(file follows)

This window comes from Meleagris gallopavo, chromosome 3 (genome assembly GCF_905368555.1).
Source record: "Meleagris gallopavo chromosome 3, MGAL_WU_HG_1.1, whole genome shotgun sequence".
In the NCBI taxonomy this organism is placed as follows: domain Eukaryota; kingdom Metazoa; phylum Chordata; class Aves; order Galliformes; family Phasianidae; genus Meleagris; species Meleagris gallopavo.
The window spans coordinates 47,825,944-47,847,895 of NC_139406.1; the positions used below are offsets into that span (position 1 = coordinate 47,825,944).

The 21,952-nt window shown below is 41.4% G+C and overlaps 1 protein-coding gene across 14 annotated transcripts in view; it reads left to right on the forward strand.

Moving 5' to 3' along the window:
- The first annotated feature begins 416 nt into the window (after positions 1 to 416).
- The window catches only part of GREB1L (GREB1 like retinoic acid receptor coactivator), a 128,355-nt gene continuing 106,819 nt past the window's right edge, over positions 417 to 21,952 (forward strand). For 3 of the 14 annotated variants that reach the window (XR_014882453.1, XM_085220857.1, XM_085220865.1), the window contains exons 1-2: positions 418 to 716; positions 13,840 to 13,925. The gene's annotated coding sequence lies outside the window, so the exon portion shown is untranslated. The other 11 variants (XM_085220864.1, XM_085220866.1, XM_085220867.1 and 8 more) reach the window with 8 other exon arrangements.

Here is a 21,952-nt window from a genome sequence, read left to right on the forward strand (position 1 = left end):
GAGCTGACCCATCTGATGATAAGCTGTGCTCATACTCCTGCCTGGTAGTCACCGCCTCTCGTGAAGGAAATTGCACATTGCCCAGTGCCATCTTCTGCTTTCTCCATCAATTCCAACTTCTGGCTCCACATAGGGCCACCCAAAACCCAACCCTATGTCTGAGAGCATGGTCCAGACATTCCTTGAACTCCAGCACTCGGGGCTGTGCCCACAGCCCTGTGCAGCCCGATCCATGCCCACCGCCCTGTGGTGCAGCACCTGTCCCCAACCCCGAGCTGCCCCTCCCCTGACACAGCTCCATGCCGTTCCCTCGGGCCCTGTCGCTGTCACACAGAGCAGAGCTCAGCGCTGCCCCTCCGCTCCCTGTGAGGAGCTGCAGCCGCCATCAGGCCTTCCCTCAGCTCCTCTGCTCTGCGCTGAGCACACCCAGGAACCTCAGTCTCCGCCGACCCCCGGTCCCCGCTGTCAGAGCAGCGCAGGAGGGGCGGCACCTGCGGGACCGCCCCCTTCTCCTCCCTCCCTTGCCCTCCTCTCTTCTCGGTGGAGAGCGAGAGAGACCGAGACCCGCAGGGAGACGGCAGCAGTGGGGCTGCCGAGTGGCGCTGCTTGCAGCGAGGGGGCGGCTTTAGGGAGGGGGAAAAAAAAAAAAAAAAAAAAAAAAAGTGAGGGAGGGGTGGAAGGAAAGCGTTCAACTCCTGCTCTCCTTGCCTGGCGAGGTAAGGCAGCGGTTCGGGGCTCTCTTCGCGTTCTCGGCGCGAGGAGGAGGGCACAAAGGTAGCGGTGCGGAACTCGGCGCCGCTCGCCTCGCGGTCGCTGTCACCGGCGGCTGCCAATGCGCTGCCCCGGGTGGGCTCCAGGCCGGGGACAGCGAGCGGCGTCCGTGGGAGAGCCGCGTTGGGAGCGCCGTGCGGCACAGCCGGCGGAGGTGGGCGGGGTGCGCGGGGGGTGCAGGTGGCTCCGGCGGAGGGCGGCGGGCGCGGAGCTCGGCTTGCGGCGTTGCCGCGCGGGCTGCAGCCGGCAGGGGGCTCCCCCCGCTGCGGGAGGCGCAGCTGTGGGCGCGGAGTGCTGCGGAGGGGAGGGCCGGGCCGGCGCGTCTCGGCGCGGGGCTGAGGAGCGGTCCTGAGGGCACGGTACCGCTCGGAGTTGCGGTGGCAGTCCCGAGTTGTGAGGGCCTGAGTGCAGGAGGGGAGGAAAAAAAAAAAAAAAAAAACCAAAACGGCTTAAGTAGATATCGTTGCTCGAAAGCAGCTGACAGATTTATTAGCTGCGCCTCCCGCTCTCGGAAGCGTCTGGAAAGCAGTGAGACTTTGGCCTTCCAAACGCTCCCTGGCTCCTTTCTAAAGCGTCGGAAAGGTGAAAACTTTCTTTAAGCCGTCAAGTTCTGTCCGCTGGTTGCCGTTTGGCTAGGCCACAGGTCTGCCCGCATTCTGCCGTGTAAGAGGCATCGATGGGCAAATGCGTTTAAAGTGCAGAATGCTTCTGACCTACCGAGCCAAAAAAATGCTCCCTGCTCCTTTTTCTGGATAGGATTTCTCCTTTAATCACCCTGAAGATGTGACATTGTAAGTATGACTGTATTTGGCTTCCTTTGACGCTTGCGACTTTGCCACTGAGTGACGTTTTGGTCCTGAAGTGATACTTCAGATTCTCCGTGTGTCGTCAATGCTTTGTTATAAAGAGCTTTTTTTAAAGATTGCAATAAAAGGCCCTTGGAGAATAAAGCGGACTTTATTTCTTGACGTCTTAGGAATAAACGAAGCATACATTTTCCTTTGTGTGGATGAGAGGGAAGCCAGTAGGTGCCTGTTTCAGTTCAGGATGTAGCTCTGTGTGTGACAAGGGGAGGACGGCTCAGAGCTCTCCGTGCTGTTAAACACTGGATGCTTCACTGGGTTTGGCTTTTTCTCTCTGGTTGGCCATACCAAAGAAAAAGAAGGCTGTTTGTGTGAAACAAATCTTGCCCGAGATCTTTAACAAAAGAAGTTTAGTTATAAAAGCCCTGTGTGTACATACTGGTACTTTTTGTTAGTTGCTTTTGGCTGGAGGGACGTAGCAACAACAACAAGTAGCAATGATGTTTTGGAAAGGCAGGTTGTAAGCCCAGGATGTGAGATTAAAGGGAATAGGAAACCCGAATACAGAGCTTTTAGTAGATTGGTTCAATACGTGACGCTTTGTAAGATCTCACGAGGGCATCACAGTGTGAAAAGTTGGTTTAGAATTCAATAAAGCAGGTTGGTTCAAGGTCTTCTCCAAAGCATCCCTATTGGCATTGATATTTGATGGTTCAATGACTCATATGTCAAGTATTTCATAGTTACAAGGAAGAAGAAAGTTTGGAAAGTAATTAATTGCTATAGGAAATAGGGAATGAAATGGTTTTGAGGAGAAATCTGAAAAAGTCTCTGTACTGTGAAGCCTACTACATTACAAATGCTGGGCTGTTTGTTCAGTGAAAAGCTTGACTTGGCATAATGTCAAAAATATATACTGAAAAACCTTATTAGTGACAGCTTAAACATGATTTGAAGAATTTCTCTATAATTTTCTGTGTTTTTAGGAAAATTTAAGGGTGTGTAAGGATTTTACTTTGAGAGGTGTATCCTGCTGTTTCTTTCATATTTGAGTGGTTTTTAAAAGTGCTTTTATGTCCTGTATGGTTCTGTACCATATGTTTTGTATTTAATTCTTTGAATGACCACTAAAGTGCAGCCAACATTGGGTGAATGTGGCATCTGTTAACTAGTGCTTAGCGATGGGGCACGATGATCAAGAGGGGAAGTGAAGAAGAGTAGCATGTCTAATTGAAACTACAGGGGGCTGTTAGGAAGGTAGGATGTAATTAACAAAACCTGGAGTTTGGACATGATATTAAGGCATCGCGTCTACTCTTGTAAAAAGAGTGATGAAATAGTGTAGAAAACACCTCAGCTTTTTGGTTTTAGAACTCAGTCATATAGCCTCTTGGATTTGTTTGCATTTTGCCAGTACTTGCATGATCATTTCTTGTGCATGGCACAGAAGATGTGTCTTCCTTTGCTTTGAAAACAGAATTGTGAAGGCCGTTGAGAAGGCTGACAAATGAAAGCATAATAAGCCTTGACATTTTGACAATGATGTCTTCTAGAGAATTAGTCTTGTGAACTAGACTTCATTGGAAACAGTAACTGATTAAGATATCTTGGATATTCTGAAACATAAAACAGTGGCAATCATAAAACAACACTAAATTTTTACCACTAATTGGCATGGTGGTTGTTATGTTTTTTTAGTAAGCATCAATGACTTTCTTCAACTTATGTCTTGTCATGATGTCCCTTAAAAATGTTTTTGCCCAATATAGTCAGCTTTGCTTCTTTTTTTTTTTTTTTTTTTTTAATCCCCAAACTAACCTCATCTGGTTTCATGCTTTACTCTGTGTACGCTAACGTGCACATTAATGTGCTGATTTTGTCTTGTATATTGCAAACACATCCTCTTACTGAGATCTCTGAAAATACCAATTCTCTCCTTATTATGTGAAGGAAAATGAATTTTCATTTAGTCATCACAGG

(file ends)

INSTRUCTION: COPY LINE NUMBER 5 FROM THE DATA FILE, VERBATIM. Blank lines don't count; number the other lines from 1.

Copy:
The 21,952-nt window shown below is 41.4% G+C and overlaps 1 protein-coding gene across 14 annotated transcripts in view; it reads left to right on the forward strand.